Toronto International Film Festival 2016 - UPDATE #6
Directed by Erik Skjoldbjærg
NORWAY/98 MINUTES/CONTEMPORARY WORLD CINEMA
A decent movie foiled by an unreasonably deliberate pace, Pyromaniac follows Trond Hjort Nilssen's Dag as he helps his firefighter father extinguish the very conflagrations he himself has started. The fairly promising setup is employed to consistently middling effect by Erik Skjoldbjærg, as the director's continuing attempts at cultivating a character-study-type vibe are thwarted by an almost total lack of momentum (ie it's all just so slow). It is, as a result, not surprising to note that Pyromaniac feels like a short that's been clumsily expanded to feature length, with Skjoldbjærg accomplishing this, it often seems, by including rather pointless interludes and by adding a few minutes to each and every scene. The hands-off atmosphere is compounded by a distressing lack of development for the central character, as scripter Bjørn Olaf Johannessen makes few efforts at getting inside Dag's head and figuring out what makes him tick (ie there's just no real progression for this obvious sociopath). Pyromaniac fares especially poorly as it moves into its tediously repetitive midsection (eg Dag starts a fire, helps his dad fight it, starts another fire, etc, etc), although, at the very least, Skjoldbjærg does offer up a handful of unexpectedly engrossing moments during this otherwise uninvolving stretch (including a fairly electrifying sequence in which Dag smugly returns to the scene of one of his fires). And although Skjoldbjærg does manage to infuse the movie's latter half with desperately-needed instance of depth, Pyromaniac's protracted third act, which reaches a solid finishing point but frustratingly continues a few minutes more, ultimately feels right in line with everything that came before and confirms the film's place as a missed opportunity.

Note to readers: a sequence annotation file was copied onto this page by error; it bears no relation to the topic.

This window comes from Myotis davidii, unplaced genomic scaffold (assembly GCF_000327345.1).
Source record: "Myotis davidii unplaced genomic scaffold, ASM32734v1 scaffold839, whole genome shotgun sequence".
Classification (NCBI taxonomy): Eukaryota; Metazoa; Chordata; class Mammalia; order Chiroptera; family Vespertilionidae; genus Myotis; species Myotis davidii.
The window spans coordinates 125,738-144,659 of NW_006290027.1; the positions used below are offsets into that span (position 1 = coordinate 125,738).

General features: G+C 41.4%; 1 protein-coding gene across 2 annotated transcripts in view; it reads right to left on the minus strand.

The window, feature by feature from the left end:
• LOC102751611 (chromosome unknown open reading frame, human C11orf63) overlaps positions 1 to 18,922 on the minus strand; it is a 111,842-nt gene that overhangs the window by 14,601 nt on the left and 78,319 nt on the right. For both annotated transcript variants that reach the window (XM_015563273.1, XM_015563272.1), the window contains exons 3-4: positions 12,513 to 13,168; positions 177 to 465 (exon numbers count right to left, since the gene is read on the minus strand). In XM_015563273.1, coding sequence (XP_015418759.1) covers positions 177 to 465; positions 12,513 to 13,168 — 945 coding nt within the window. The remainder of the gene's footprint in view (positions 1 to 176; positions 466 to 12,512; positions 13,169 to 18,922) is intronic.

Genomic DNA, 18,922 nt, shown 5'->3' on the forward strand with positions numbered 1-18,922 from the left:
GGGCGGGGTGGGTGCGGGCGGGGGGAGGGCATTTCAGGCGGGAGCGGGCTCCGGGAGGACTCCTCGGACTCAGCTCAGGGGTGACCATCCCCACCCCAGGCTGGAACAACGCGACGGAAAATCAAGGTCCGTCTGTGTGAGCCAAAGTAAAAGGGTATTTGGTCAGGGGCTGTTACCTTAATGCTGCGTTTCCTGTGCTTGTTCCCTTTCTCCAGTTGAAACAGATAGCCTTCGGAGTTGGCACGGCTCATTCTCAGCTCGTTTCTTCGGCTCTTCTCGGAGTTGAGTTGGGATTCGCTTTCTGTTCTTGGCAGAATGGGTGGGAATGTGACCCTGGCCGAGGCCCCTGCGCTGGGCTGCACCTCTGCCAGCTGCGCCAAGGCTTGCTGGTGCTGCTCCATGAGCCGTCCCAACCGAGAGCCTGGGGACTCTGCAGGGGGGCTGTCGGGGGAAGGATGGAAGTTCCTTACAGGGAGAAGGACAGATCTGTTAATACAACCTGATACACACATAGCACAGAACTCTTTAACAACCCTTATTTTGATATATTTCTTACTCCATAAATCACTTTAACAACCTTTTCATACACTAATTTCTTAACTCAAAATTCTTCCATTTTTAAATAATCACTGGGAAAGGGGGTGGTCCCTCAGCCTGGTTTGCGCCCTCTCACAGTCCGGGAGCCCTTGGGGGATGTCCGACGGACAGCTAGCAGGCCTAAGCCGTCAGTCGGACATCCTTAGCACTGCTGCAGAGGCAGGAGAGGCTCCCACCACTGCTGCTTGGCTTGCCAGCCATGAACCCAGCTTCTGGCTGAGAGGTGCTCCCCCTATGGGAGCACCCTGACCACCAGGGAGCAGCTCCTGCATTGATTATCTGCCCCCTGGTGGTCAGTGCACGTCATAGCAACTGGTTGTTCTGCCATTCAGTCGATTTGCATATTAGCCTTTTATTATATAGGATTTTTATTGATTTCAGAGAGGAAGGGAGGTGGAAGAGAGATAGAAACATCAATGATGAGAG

Directed by Vikram Gandhi
USA/104 MINUTES/SPECIAL PRESENTATIONS
A low-key and ultimately unsatisfying character study, Barry follows the title character (Devon Terrell) as he embarks on a journey of self-discovery after arriving in New York City for his first year of university. Filmmaker Vikram Gandhi has infused Barry with an incredibly subdued feel that does, admittedly, complement Adam Mansbach's muted screenplay, as much of the movie's first half is devoted to Barry's exploits in and around campus - with a particular emphasis on the figure's newfound relationship with a fellow student named Charlotte (Anya Taylor-Joy). And while nothing here is particularly engrossing or groundbreaking, Barry boasts (and benefits from) a charismatic, star-making performance by Terrell that heightens the proceedings on an ongoing basis. The rather generic bent of Mansbach's script prevents one from wholeheartedly connecting with the material, however, while the heavy-handed bent of the movie's second half ensures that Barry slowly-but-surely runs out of steam. (There is, for example, an eye-rollingly unsubtle scene in which Barry and Charlotte, while walking through a black neighborhood, receive stares from literally every person they pass.) The far-from-engrossing vibe persists through the movie's Barry-gets-in-touch-with-his-blackness final stretch, and although the climactic reveal of Barry's true identity (ie a famous politician) is interesting, Barry is ultimately a half-baked drama that fails to make the impact that Gandhi is obviously striving for.
Directed by Adam Leon
USA/82 MINUTES/CONTEMPORARY WORLD CINEMA
A delightful little picture, Tramps follows Callum Turner's Danny and Grace Van Patten's Ellie as they're unwittingly thrown together on an illicit job involving a missing briefcase. It's an all-so-slight premise that filmmaker Adam Leon employs as a jumping-off point for a charming road-trip/romantic-comedy hybrid, and there's little doubt that Tramps benefits substantially from the almost impossibly affable work of its two stars - with both Turner and Van Patten transforming their characters into compelling and sympathetic figures. (It doesn't hurt, certainly, that there's a tremendous amount of chemistry between the two actors.) And although the film's opening stretch is perhaps a little too loose and freewheeling, Tramps admittedly does grow more and more involving as it progresses and it becomes, as a result, impossible not to root for the protagonists' success (both in terms of their objective and their possible romance). The increasingly captivating vibe also prevents Leon's periodic reliance on hoary conventions (eg the fake break-up) from faring as poorly as one might've feared, while the uplifting yet appropriately ambiguous conclusion ensures that Tramps ends on a tremendously satisfying note - which does, finally, confirm the movie's place as an impressive sophomore effort from a promising new director.